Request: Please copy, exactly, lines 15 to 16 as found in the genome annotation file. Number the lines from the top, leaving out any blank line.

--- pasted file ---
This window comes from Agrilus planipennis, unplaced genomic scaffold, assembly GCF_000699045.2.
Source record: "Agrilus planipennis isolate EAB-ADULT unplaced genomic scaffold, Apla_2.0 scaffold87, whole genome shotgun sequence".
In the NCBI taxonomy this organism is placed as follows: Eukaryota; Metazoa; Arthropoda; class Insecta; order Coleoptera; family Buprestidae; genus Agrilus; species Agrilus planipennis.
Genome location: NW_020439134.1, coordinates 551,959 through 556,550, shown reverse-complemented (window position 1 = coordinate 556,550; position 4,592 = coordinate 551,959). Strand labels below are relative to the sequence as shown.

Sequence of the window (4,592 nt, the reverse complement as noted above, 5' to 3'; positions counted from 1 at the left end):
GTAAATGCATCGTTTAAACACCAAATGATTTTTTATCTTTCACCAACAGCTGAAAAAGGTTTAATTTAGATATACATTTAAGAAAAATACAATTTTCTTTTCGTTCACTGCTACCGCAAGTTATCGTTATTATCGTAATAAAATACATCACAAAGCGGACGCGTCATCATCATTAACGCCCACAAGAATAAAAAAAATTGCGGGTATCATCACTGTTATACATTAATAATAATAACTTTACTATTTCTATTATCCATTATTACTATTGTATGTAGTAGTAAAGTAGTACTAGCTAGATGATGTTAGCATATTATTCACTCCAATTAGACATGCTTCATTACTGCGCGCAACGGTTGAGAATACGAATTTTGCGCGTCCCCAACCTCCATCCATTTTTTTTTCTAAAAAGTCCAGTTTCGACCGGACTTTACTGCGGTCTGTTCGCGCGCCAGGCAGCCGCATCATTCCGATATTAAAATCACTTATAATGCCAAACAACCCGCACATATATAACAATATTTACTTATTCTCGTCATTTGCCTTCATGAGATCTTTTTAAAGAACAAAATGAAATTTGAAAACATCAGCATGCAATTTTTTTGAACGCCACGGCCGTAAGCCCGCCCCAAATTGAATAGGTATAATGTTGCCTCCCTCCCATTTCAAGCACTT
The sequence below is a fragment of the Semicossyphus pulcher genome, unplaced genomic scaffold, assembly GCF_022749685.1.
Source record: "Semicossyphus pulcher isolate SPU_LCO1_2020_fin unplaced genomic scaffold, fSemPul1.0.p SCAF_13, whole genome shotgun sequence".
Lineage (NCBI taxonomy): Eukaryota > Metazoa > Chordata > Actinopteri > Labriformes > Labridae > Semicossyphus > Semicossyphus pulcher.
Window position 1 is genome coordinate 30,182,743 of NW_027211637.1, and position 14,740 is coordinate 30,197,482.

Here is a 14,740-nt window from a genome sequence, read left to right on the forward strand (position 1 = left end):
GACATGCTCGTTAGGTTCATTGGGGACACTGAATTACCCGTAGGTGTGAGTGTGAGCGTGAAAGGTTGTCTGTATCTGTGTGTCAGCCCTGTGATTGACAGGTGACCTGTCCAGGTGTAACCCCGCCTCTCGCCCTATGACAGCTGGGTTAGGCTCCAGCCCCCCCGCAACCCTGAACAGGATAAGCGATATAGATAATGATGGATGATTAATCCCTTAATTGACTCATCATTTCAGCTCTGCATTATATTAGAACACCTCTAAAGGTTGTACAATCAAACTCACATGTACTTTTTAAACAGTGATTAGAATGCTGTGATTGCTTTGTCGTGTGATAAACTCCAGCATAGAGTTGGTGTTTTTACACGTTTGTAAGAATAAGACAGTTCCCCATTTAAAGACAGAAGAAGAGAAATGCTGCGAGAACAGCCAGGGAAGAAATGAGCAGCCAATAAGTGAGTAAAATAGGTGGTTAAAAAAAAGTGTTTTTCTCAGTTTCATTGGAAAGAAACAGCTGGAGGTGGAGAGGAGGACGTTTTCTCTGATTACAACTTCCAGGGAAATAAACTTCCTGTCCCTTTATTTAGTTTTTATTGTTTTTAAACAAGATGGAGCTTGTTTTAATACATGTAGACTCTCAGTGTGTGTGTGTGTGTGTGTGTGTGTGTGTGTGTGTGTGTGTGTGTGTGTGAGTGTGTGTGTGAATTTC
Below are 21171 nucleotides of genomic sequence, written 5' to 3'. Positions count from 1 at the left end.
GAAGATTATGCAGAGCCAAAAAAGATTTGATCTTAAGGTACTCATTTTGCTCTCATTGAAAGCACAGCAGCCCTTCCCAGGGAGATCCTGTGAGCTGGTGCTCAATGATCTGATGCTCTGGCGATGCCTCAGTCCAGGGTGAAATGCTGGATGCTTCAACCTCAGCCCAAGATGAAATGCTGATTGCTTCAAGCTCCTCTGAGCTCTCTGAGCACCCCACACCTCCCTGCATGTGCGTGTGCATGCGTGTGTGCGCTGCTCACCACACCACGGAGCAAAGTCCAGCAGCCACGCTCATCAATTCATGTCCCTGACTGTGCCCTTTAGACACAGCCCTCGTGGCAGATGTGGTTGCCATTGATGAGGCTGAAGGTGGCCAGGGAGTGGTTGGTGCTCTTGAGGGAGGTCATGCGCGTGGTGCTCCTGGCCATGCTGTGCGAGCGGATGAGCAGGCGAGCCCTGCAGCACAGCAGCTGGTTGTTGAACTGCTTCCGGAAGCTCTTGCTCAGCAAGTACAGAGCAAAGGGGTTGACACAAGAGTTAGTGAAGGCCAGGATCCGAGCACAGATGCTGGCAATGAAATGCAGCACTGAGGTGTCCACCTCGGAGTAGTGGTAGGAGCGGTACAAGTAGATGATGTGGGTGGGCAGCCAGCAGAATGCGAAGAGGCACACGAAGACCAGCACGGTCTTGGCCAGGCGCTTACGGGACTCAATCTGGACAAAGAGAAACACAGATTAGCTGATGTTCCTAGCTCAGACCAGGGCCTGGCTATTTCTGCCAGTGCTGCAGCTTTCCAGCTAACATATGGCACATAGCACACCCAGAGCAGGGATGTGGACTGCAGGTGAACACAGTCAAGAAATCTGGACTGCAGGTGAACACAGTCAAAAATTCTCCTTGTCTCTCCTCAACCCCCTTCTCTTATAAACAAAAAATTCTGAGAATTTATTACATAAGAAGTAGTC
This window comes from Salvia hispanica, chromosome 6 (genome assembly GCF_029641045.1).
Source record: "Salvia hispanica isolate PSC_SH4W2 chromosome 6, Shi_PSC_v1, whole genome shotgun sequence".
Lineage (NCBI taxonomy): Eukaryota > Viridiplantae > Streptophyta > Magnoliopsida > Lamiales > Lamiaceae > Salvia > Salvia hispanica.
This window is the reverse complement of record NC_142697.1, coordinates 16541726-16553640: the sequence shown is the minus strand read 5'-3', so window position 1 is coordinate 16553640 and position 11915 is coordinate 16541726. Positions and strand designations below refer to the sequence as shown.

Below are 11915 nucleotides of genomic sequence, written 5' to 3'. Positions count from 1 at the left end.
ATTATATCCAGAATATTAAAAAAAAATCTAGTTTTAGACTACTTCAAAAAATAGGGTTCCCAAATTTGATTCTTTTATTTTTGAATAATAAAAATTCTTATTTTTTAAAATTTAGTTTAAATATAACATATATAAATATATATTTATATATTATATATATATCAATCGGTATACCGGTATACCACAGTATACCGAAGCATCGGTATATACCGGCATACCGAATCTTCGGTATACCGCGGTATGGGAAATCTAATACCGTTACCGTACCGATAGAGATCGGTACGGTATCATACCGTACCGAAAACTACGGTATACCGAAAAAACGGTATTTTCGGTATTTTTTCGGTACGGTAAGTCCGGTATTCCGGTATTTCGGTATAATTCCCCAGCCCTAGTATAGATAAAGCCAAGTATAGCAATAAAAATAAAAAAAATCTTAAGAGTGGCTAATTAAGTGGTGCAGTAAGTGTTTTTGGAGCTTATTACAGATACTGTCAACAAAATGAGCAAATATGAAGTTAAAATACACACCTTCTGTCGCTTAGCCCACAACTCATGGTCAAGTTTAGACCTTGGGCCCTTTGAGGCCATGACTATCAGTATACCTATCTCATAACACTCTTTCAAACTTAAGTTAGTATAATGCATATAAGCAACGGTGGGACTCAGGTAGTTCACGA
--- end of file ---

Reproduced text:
This window comes from Salvia hispanica, chromosome 6 (genome assembly GCF_029641045.1).
Source record: "Salvia hispanica isolate PSC_SH4W2 chromosome 6, Shi_PSC_v1, whole genome shotgun sequence".